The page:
Hellesdon High School eyes academy status

A high school has taken a step towards more independence after beginning a consultation on whether it should become an academy.

Governors at Hellesdon High School are seeking the views of staff, students, parents, and the community after the coalition government changed the criteria for schools wishing to become academies.

As from last month, the government expanded the conversion programme to all schools that were 'performing well' – with stable or improving results above or moving towards the national average – and judged by Ofsted to have the capacity to improve.

The consultation period at the Middleton's Lane school will run until June 10, after which the board of governors will decide on whether to go down the academy route to be directly funded by the government rather than Norfolk County Council.

If it is decided to go ahead with the plans, the school is not likely to become an academy until early 2012 and would retain its name and uniform.Headteacher Gerard Batty said: 'Like many schools which have gone down that route, we are exploring what it would mean for this school, what benefits it would have and what disadvantages.


You may also want to watch:


'We are very much at the consultation stage. We really want to make sure that we have spoken to everyone concerned, we will look at what people think and then the governors will make a decision.'

Hellesdon High School, which specialises in technology, science and maths, saw its best examination results last summer with 60 per cent of its students achieving five or more GCSEs at grade A*-C, including English and maths.

Most Read

An Ofsted inspector also said the school, which was rated 'satisfactory' in its last inspection in 2009, had made 'good progress in making improvements' when they visited earlier this year.

If the school goes for academy status, it will be free from local authority and national government control, will be able to set its own pay and conditions for staff, will have more freedom in what is taught and will have the ability to change the length of terms and school days.

It will also receive a grant which is likely to be in the region of �420,000 in the first academic year.

Mr Batty said: 'It will give us a greater degree of autonomy over what we teach and when we teach it. The money is something but in the current circumstances who knows how long that grant would last.

'There are other aspects as well - the freedom to do things that we might not otherwise be able to do. But this is truly a consultation at the moment. We're keeping a close eye on the local and national situation and we're in no rush.'

So far in Norwich, three high schools - Heartsease, Earlham and Costessey - have converted to 'mark one' academies whereby, under the old scheme, they went into partnership with a business or organisation, effectively closed down and were renamed and given a new look and ethos.

Mr Batty has stressed that if Hellesdon High School was to gain academy status, 'very little' would change.

'It's a totally different set of circumstances,' he said. 'There would be no change - the uniform wouldn't change, the school's aims wouldn't change, the name wouldn't change. What would change is that it would give us the chance to be more autonomous.'

A meeting was held on May 19 at the school in which the governors held a question and answer session.

Parents are being invited to submit their comments online or by writing in with their views.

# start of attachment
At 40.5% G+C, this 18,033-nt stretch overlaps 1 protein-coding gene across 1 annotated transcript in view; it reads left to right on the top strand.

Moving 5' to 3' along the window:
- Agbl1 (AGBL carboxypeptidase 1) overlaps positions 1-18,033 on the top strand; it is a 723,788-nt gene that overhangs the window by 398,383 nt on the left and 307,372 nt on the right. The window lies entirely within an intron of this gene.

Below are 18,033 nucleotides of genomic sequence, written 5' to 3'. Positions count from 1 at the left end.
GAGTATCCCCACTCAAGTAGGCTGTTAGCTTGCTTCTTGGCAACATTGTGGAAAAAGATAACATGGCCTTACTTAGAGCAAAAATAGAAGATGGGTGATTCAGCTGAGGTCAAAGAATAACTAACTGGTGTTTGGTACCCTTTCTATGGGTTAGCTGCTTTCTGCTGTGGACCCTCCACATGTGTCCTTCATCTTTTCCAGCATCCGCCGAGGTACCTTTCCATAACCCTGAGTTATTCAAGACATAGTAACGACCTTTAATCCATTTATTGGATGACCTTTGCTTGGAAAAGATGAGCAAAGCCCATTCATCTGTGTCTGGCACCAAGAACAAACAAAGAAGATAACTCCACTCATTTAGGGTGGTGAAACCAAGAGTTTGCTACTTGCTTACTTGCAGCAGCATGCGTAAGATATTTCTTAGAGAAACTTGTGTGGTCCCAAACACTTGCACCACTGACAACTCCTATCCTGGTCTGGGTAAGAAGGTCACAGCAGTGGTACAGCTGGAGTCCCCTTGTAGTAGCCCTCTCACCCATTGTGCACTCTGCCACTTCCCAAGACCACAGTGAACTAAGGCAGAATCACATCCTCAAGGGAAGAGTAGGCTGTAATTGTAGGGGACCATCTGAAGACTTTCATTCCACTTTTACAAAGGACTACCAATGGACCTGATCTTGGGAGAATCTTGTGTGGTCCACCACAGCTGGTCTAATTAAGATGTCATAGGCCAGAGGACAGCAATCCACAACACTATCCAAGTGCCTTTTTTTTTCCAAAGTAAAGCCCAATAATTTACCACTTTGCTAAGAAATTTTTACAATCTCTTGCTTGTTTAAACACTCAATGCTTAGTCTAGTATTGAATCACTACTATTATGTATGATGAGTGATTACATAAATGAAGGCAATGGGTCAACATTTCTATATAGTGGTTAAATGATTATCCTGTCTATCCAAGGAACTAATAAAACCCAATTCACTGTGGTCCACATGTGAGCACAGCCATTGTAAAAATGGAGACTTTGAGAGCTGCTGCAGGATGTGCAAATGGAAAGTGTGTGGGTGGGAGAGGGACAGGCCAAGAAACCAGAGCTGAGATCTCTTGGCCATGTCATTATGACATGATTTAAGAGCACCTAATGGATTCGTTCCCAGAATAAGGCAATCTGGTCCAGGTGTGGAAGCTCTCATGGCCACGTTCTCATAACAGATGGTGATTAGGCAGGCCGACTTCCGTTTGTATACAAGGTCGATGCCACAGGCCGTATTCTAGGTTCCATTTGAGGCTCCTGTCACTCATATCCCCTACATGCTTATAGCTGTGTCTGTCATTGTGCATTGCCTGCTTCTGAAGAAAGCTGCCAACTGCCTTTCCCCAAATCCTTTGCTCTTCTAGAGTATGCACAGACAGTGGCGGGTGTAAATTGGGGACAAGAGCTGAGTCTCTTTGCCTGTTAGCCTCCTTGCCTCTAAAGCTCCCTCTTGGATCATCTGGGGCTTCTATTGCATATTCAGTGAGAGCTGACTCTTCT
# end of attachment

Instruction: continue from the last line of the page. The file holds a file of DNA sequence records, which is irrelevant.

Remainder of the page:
The consultation has been met with mixed views.

Chloe Smith, MP for Norwich North, said: 'This could be a very good opportunity. Being an academy can give real power back to a school to serve pupils and parents and the community could benefit.

'I would encourage local parents and students to look very seriously at it and to respond to the school's consultation.'

Shelagh Gurney, county councillor for Hellesdon who also has a son at the school, said she would be interested to hear parents' views on the issue.

Mike Smith, county secretary for the National Union of Teachers, said they were due to meet teachers at the school later this week.

He said: 'Our concerns are that most schools which are considering going down the academy route are doing it on a financial basis.

'Once they become academies, they can't come back. Our advice for union members will be to oppose any move to become an academy.'

Fred Corbett, Assistant Director, Strategy & Commissioning, Early Years, Schools and Colleges (Children's Services) said: 'The future direction of the school is a matter for its governing body and not the county council, but as a stakeholder we will contribute to the consultation.

'The important thing is that any decisions made about the school's future status are based on the fullest information possible and that they're in the very best interests of our young people - now and in the future.'

The governing body will meet on Tuesday, June 21 to decide whether or not to proceed with an application for academy status. Responses must be submitted no later than 4pm on Friday, June 10 when the consultation period closes.

Parents can send their comments by letter to Mrs S Norris, Clerk to the Governors, Hellesdon High School, 187 Middleton's Lane, Hellesdon, Norwich NR6 5SB, or email to head@hellesdonhigh.norfolk.sch.uk.

Is your child's school bidding for academy status? Contact Kate Scotter on 01603 772326 or email kate.scotter@archant.co.uk

Become a Supporter

This newspaper has been a central part of community life for many years. Our industry faces testing times, which is why we're asking for your support. Every contribution will help us continue to produce local journalism that makes a measurable difference to our community.

Become a Supporter